Award for dentistry student who puts a smile into Cherbourg

David Baker receiving his award on Wednesday night.

A student volunteer who coordinates emergency dental care in the Queensland Aboriginal community of Cherbourg has won a prestigious national health award.

David Baker, a dentistry student at Griffith University on the Gold Coast, is the winner of the 2012 Award for Outstanding Contribution to Indigenous Communities sponsored by Rural Health Workforce and the National Aboriginal Community Controlled Health Organisation (NACCHO).

David has been involved in the emergency dental clinic project since 2011, through his university rural health club Hope4Health. He organises four trips a year to Cherbourg for 10 students and a supervising dentist.

They provide care to the local community who otherwise do not have access to dentistry services and are in chronic pain and discomfort.

The program is delivered in partnership with Barambah Regional Medical Health Service which provides facilities and accommodation for the students.

“We take portable dental chairs with us and convert their nursing rooms into four dental surgeries,” explains David. “I do it because for me it’s something I can give back to the community and I absolutely love it.”

The clinic is something of a personal mission for David, who is a descendant of the Yuggera and Biri Gubba people. Before taking up dentistry, David was an Aboriginal health worker doing hearing tests for children at Brisbane South. He went on to become a principal program advisor with Queensland Health for Indigenous HIV/AIDS, hepatitis C and sexual health.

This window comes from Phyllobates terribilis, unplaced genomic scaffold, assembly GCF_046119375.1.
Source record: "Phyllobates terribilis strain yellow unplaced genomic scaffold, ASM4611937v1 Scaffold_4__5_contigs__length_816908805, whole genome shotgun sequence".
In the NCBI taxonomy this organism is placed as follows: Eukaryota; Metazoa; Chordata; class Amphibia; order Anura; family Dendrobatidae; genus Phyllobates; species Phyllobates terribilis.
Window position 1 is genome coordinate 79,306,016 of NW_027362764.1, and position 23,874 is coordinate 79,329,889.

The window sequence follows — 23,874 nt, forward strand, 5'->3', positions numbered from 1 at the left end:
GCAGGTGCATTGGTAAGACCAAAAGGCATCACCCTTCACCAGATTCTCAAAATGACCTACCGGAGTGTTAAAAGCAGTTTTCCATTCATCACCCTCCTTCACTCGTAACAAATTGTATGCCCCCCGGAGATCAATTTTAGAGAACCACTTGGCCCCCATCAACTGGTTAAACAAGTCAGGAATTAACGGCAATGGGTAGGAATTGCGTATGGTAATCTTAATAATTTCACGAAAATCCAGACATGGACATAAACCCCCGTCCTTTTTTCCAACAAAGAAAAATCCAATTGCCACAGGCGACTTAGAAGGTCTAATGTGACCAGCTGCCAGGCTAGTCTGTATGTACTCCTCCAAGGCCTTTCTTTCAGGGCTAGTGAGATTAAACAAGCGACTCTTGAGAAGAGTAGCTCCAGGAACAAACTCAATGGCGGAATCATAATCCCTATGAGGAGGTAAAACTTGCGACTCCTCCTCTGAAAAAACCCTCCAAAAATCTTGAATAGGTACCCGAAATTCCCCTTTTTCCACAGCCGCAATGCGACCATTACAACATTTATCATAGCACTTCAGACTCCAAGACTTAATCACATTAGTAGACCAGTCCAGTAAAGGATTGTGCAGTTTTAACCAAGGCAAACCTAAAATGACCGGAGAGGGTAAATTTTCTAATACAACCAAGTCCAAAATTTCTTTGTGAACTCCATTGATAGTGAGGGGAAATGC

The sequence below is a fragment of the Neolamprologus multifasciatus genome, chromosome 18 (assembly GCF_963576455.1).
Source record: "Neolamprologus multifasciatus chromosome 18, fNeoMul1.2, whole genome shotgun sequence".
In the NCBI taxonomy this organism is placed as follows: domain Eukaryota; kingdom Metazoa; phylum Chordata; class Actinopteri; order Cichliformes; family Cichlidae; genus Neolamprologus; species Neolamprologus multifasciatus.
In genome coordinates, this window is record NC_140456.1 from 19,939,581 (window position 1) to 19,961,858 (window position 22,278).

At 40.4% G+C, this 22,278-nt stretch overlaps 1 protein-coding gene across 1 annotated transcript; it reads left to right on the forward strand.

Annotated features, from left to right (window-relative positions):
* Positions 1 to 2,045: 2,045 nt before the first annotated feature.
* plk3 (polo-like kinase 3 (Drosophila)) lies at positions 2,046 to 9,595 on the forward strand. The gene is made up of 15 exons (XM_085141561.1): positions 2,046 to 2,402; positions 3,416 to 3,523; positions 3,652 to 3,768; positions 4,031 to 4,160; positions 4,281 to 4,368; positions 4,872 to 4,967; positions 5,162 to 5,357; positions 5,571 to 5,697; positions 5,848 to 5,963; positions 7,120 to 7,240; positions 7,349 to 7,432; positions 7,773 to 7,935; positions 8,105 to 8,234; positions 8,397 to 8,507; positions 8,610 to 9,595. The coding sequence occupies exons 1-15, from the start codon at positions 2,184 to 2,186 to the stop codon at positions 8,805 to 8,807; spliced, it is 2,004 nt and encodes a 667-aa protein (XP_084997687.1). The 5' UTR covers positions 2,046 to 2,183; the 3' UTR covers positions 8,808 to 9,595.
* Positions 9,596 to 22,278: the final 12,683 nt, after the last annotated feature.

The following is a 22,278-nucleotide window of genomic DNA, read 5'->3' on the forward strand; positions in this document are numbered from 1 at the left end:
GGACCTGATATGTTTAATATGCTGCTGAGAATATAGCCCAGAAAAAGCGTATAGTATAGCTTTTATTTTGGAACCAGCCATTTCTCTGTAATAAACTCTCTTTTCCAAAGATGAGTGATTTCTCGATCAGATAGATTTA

David and his younger brother Michael both study at Griffith University’s School of Dentistry. The world of health has been a major part of the Baker brothers’ lives since childhood. The Brisbane youngsters were regularly found by their mother’s side helping out as she launched Aboriginal and Torres strait Islander health promotions in her role as Queensland Health’s Regional Director for Indigenous Health.

As well as the work of their mother and grandmother, David and Michael’s older brother, Chris was a clinical pioneer as Australia’s first Indigenous ophthalmologist.

David says the Cherbourg clinic is a great way for Griffith students to broaden their skills and gain positive experience in Indigenous health.

“They benefit and so do the community. It’s a fantastic outcome and it shows the value of rural health clubs in giving students professional development opportunities,” he says.

Hope4Health is one of 29 university rural health clubs that belong to the National Rural Health Students Network supported by Rural Health Workforce (RHW). David was presented with his award at the network’s National University Rural Health Conference in Creswick, Victoria, last week.

RHW CEO Greg Sam praised David for his commitment to the cause of Indigenous health. “David is a great role model for his peers. We need more people like him in order to meet the health needs of local communities.”

The Chair of NACCHO, Justin Mohamed, says David’s leadership is inspirational. “The clinic project is very important to the wellbeing of the people of Cherbourg. We are delighted to see students like David get involved in Aboriginal health because it helps us build the workforce of the future.”



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